I Do Enjoy Being Kind to Other Animals

(First published April 13, 2014, edited February 26, 2018)


I do enjoy being kind to animals, other than humans—and I don’t need a rational justification as to why that’s right for me. I respect them for what they are and interact with them on equal terms. I don’t believe to be right to subjugate them to my will, to control them, to change them.

Yes, I do enjoy being kind to animals. It serves me well and fulfills my life with a sense of harmony. I can’t make anyone choose harmony or define it in a particular way, even though I can illustrate how bullying does not lead to stability. Therefore, I cannot argue with people who believe it right to bully others (including non-human animals). Neither can I argue with people who think it acceptable to hurt others to achieve their goals because such means are objectionable to me. Nor, can I discuss with people who deny or affirm a particular matter of fact as a means of justifying their moral conduct, because my mind rejects invalid, unsound arguments.

Morality and science are two separate disciplines. I may not like the conclusions and implications of some scientific studies, and I may even find their application immoral; yet, my job as a scientist is to report my findings objectively. Stating a fact does not oblige me to adopt any particular moral stance. Science does influence my perceptions but does not constrain the way I feel about a fact. Ultimately, my moral decision is independent of scientific fact.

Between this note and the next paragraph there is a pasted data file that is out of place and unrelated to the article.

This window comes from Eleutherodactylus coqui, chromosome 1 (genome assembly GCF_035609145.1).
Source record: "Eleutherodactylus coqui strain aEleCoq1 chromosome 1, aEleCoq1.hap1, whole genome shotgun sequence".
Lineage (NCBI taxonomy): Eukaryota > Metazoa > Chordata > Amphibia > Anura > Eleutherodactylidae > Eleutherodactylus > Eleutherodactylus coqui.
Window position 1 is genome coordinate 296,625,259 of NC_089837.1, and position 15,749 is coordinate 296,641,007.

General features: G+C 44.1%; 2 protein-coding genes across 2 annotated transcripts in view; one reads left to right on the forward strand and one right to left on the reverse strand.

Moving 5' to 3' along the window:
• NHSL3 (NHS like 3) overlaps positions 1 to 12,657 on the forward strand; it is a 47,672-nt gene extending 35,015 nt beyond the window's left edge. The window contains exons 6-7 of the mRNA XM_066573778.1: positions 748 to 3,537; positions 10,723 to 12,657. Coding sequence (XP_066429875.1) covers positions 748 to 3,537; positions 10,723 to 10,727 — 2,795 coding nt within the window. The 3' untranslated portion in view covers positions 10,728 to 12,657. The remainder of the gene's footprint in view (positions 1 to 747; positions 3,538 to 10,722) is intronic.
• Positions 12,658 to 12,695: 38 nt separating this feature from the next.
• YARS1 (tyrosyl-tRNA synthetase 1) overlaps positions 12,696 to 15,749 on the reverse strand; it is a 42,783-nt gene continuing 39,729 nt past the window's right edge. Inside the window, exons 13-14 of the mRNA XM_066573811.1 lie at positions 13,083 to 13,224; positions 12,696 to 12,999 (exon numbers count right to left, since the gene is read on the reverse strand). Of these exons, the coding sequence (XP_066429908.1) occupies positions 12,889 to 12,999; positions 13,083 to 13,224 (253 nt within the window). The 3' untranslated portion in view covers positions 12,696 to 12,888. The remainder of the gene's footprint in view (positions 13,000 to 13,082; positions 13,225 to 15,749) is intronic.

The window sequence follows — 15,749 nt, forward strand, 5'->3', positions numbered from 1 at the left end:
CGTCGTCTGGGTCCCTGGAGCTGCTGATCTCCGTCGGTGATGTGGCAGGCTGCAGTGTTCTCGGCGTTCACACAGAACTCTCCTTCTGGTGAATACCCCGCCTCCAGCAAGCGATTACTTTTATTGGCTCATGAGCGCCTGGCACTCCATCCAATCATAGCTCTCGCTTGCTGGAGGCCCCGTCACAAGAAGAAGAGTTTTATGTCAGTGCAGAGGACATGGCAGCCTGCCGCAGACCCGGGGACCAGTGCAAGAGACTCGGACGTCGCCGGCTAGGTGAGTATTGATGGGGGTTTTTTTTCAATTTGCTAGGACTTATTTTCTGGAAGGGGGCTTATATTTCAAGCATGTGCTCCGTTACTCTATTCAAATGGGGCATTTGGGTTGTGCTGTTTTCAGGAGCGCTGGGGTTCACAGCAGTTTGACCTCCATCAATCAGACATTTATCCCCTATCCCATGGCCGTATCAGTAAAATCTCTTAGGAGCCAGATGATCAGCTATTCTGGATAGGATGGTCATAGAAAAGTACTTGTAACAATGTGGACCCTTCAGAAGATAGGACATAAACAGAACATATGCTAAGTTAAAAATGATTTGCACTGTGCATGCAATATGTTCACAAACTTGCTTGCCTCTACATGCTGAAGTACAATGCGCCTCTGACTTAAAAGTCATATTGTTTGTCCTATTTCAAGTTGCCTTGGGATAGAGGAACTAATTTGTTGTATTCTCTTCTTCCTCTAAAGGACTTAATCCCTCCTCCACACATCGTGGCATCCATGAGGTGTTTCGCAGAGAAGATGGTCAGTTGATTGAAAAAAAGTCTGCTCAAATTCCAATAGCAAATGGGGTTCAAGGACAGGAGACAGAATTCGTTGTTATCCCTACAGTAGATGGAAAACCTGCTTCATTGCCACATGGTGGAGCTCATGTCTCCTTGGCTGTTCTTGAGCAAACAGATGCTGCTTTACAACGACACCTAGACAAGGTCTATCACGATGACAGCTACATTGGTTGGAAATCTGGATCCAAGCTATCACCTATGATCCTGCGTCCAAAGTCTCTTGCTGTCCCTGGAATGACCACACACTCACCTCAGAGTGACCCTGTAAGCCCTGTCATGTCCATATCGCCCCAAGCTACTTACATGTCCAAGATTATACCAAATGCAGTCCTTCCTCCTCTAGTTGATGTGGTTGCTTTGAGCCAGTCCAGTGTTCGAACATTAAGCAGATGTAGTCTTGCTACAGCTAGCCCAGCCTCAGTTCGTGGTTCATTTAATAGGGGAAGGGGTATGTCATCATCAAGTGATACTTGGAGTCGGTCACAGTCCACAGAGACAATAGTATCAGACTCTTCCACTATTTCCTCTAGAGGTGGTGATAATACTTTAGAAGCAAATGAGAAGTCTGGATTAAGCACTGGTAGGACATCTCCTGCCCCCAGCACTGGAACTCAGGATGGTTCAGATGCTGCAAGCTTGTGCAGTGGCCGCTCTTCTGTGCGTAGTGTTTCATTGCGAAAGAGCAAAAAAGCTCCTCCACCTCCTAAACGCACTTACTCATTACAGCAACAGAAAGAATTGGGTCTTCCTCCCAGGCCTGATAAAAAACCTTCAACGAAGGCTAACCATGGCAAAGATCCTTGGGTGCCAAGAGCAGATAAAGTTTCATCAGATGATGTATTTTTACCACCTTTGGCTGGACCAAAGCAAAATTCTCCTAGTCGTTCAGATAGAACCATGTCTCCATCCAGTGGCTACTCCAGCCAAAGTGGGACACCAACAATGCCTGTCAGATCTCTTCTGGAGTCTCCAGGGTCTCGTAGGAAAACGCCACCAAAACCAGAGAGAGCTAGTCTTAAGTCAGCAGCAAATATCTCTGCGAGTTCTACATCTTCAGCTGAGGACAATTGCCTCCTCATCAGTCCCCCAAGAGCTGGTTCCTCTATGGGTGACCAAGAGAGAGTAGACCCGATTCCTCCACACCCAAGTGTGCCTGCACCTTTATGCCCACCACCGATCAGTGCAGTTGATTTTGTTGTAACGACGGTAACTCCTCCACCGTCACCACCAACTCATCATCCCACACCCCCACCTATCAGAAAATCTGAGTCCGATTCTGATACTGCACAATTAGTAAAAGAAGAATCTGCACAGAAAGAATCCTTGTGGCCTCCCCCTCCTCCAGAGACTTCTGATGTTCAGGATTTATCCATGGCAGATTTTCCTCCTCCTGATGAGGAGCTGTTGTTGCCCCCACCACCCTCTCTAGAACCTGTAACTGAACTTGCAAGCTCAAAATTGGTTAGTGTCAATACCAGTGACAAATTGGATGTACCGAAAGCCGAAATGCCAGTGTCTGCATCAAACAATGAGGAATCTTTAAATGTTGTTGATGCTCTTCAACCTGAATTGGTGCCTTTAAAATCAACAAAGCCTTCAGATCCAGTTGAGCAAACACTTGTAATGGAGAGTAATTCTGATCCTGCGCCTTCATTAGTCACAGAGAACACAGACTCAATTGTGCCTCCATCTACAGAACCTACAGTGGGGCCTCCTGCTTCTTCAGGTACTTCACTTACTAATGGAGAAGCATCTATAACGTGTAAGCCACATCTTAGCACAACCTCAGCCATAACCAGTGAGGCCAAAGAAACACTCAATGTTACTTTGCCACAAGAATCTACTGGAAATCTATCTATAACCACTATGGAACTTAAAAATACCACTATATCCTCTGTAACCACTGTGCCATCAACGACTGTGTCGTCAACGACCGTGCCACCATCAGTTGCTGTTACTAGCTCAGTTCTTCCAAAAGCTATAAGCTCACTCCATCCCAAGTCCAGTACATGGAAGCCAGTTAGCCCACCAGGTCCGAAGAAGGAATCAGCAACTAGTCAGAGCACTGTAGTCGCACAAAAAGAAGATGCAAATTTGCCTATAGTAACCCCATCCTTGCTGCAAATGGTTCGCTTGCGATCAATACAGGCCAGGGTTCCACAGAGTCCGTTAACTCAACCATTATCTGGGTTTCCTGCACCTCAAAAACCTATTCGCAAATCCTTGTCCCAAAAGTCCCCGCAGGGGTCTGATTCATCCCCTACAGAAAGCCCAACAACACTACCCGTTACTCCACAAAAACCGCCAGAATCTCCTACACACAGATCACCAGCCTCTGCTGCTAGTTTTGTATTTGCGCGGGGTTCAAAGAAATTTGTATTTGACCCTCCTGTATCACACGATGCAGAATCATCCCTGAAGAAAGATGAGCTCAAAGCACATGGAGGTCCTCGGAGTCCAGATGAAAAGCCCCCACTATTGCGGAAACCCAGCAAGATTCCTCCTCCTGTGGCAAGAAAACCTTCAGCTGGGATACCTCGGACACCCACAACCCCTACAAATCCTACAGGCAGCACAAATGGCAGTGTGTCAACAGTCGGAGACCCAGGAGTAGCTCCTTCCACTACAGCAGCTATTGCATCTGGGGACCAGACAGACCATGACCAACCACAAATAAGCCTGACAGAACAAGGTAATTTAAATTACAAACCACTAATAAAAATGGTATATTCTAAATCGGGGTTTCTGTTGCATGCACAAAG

G. E. Moore coined the term naturalistic fallacy in 1903 in “Principia Ethica.” In 1739, David Hume described, in “A Treatise of Human Nature,” the ‘is-ought problem,’ also called ‘Hume’s Law’ or ‘Hume’s Guillotine.’ The ‘is-ought fallacy’ consists of deriving an ‘ought’ conclusion from an ‘is’ premise. We cannot deduct ‘ought’ from ‘is.’

As an ethologist, I’m not concerned with what ought to be, only with what is. Echoing Satoshi Kanazawa, if I conclude something that is not supported by evidence, I commit a logical fallacy, which I must correct, and that’s my problem, but if my conclusion offends your beliefs, then that’s your problem.

With time, the rational principles that govern my mind and the ethical ones that regulate my conduct may or may not prove to be the fittest. Meanwhile, as a result of genetic pre-programming, social conditioning, and evolutionary biology, I do enjoy being kind to animals. I respect them for what they are and interact with them on equal terms—and I don’t need a rational justification as to why that’s right for me.

Featured image: I do enjoy being kind to other animals, respecting them for what they are and interacting with them on equal terms.

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Roger Abrantes

Ph.D. in Evolutionary Biology and Ethology, BA in Philosophy. Author to 27 books, speaks seven languages. Retired in 2016, lectured on Ethology, Evolutionary Biology, and Epistemology. Currently writing articles and blogs and occasionally sailing and diving in Thailand.

View all articles by Roger Abrantes

Ethology Institute